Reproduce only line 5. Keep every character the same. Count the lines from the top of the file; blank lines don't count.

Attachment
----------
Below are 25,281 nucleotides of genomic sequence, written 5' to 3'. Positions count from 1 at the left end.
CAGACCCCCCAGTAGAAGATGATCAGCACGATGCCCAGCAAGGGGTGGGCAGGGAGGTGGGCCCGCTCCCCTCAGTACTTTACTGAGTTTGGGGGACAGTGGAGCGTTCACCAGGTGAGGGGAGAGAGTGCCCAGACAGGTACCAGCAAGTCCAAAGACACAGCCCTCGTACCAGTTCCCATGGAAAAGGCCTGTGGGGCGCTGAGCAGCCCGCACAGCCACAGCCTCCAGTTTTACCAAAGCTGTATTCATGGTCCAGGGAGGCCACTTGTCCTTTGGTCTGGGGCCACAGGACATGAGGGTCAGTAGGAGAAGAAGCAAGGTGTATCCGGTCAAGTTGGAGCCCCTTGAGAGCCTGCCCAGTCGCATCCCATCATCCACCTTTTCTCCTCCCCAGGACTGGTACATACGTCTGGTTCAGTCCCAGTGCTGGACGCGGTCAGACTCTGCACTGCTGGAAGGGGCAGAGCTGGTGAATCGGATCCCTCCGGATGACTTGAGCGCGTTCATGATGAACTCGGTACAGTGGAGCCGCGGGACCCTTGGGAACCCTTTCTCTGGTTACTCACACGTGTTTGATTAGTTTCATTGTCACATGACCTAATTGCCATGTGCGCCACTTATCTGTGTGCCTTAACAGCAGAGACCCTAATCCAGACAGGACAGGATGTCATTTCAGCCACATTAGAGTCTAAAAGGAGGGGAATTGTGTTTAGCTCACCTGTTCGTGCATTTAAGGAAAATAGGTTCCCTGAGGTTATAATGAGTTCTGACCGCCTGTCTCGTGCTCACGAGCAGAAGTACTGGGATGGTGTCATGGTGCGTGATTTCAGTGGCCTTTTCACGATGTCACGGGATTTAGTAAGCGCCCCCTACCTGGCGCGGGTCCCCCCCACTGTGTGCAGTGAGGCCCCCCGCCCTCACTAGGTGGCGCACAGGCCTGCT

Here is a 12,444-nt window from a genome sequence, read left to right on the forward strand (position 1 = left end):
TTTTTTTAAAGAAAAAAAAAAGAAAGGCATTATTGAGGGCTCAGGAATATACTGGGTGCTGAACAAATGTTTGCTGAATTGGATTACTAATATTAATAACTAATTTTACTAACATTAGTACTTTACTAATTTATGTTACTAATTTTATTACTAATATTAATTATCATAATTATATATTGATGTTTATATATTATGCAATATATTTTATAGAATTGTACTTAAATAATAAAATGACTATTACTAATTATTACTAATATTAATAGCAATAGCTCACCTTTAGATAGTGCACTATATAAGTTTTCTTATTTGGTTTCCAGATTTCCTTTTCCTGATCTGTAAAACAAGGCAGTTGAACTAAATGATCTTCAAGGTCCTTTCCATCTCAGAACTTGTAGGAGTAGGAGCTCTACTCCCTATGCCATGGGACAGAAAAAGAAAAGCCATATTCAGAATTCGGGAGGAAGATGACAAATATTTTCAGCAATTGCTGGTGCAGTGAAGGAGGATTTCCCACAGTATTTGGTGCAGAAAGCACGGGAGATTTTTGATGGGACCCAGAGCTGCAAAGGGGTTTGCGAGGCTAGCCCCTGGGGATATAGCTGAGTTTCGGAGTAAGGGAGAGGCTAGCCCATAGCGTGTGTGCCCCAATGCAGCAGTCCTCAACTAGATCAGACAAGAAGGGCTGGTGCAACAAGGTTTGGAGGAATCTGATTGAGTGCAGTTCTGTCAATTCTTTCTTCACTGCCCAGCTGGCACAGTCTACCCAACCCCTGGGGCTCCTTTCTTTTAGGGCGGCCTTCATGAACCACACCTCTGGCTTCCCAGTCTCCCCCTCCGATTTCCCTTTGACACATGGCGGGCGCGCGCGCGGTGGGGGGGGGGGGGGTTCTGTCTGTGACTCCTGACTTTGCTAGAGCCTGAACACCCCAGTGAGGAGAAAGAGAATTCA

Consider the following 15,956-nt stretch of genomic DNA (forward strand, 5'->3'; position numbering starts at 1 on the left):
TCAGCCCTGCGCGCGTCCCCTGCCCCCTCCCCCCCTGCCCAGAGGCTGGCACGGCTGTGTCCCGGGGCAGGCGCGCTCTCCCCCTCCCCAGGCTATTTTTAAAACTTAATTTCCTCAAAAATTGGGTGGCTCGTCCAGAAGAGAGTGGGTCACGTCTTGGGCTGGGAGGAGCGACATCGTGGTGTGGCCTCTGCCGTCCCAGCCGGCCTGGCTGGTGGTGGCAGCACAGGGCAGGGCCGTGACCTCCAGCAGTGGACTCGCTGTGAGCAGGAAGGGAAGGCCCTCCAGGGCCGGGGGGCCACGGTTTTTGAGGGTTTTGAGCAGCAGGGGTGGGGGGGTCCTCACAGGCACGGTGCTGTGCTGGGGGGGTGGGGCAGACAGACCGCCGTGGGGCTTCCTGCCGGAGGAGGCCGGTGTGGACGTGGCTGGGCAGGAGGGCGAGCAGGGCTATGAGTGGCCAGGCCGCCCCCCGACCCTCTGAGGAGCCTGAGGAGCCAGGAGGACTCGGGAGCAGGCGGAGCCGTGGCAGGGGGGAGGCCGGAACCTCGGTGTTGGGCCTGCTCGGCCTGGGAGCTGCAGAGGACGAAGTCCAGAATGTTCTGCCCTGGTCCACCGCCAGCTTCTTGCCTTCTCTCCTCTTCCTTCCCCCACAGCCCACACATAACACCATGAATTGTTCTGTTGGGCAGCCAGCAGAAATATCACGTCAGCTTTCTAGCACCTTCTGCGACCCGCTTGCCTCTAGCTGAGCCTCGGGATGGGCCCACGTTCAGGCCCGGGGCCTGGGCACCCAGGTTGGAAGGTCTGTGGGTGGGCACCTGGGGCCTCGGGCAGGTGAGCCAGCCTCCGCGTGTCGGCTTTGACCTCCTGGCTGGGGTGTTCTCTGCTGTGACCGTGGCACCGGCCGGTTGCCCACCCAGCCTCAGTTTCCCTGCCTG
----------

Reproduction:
Consider the following 15,956-nt stretch of genomic DNA (forward strand, 5'->3'; position numbering starts at 1 on the left):